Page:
1. Hansen, Elizabeth MS, BSN, RN

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In an otherwise timely and informative article, "Sexuality in Nursing Care Facilities" (Sexually Speaking, March), author Anne Katz makes a glaring omission. She indicates that barriers to sexual expression for people who reside in nursing homes or assisted living facilities include "a scarcity of opposite-sex partners." The article never mentions the sexuality of lesbian, gay, bisexual, and transgender (LGBT) residents. Although it's difficult to say exactly how many people they represent, various surveys as well as the National Gay and Lesbian Task Force Policy Institute estimate that the LGBT population makes up 5% to 10% of the U.S. population, presenting significant implications for the provision of culturally competent nursing care.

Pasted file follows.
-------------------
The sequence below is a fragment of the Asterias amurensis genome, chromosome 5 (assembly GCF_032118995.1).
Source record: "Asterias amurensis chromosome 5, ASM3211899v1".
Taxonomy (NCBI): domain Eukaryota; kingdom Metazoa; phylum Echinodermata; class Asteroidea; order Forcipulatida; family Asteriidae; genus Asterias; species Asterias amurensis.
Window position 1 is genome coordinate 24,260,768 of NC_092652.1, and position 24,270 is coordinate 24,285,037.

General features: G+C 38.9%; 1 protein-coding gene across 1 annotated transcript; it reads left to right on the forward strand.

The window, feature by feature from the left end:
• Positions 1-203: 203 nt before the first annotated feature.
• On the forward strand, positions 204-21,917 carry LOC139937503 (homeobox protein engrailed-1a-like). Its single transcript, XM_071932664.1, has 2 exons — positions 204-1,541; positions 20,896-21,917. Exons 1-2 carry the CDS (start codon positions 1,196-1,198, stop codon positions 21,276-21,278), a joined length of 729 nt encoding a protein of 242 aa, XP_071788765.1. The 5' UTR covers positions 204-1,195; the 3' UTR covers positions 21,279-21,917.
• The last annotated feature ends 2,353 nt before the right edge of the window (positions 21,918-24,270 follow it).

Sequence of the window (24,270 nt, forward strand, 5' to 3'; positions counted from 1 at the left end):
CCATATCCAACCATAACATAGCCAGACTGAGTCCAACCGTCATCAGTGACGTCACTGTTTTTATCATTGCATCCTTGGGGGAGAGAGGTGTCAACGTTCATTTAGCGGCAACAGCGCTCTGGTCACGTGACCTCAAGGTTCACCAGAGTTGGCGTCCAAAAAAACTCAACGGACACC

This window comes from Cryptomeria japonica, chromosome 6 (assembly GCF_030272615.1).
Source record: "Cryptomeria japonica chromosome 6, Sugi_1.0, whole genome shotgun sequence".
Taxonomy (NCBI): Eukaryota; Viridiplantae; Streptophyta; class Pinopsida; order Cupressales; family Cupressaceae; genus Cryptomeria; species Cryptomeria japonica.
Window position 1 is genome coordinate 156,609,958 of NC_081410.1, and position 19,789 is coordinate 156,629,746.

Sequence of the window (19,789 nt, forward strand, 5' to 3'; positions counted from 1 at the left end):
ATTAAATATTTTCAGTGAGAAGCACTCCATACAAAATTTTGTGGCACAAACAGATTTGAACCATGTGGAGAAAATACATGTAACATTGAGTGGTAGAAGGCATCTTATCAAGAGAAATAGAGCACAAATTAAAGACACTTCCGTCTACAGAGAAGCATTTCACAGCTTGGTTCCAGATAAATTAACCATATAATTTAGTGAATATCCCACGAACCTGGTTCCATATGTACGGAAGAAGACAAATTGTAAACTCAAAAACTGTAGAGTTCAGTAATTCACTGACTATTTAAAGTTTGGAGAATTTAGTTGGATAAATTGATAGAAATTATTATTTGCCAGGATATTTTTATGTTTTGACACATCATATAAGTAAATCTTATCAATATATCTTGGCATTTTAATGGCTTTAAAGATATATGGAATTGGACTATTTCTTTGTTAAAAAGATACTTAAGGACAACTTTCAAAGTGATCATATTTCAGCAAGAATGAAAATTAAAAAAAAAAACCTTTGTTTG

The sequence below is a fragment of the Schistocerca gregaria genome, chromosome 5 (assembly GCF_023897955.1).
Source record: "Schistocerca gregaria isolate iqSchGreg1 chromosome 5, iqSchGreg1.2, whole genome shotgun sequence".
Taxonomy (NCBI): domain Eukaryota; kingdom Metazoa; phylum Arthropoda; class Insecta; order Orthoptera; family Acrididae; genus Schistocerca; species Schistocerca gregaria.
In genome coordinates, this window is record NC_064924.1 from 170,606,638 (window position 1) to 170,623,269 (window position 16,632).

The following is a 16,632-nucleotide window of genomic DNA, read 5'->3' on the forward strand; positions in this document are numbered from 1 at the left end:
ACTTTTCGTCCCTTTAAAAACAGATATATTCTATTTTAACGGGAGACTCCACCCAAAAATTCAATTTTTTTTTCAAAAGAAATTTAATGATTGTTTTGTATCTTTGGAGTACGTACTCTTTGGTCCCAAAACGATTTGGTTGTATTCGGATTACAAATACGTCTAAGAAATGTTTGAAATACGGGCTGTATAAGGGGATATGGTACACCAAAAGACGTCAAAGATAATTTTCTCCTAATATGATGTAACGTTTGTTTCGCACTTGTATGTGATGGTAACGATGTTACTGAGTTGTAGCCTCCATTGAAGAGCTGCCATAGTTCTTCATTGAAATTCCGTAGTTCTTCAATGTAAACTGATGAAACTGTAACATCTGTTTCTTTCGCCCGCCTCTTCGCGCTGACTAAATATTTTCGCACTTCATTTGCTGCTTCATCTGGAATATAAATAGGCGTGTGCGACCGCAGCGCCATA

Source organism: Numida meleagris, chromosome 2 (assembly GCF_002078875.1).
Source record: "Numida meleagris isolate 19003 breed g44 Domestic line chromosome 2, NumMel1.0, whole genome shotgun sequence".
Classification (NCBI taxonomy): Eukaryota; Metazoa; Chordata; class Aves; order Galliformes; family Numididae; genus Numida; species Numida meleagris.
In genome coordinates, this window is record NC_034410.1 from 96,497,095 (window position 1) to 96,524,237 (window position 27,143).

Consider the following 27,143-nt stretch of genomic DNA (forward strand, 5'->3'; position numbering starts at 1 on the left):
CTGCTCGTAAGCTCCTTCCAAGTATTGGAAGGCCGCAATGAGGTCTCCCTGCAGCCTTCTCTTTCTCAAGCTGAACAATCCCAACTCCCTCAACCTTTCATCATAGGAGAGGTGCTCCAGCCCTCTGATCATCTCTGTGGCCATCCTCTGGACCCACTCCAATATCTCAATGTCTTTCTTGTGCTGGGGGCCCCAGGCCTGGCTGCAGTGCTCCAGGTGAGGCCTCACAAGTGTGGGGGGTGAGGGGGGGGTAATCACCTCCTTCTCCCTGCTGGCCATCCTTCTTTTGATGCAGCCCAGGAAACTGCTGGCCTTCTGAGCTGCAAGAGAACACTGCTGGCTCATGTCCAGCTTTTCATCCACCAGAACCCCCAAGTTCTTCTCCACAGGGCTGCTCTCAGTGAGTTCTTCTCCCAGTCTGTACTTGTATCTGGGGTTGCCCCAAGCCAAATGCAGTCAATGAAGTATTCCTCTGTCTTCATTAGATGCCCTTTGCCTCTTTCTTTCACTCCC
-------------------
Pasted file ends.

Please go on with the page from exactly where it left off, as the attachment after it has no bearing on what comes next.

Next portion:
This oversight may seem minor to some readers, but to members of the LGBT community (including both nurses and patients), it's a blatant example of the heterosexism that pervades society, including the health care system. It's a blind spot that underlies the invisibility, discrimination, abuse, and fear experienced all too commonly by LGBT elders. Despite societal progress in equality for sexual minorities, nursing education and practice have lagged behind,1, 2 contributing to the disparities that adversely impact the health care and quality of life of LGBT individuals.


A considerable number of resources are now available for inclusion in nursing curriculums and for nurses in all practice settings, including an extensive 2011 report from the Institute of Medicine, The Health of Lesbian, Gay, Bisexual, and Transgender People: Building a Foundation for Better Understanding, which is free online (


Elizabeth Hansen, MS, BSN, RN


East Calais, VT




1. Lim F, Levitt N. Lesbian, gay, bisexual, and transgender health Am J Nurs. 2011;111(11):11 [Context Link]


2. Lim F, et al. Caring for older lesbian, gay, bisexual, and transgender adults Am Nurse Today. 2013;8(1) [Context Link]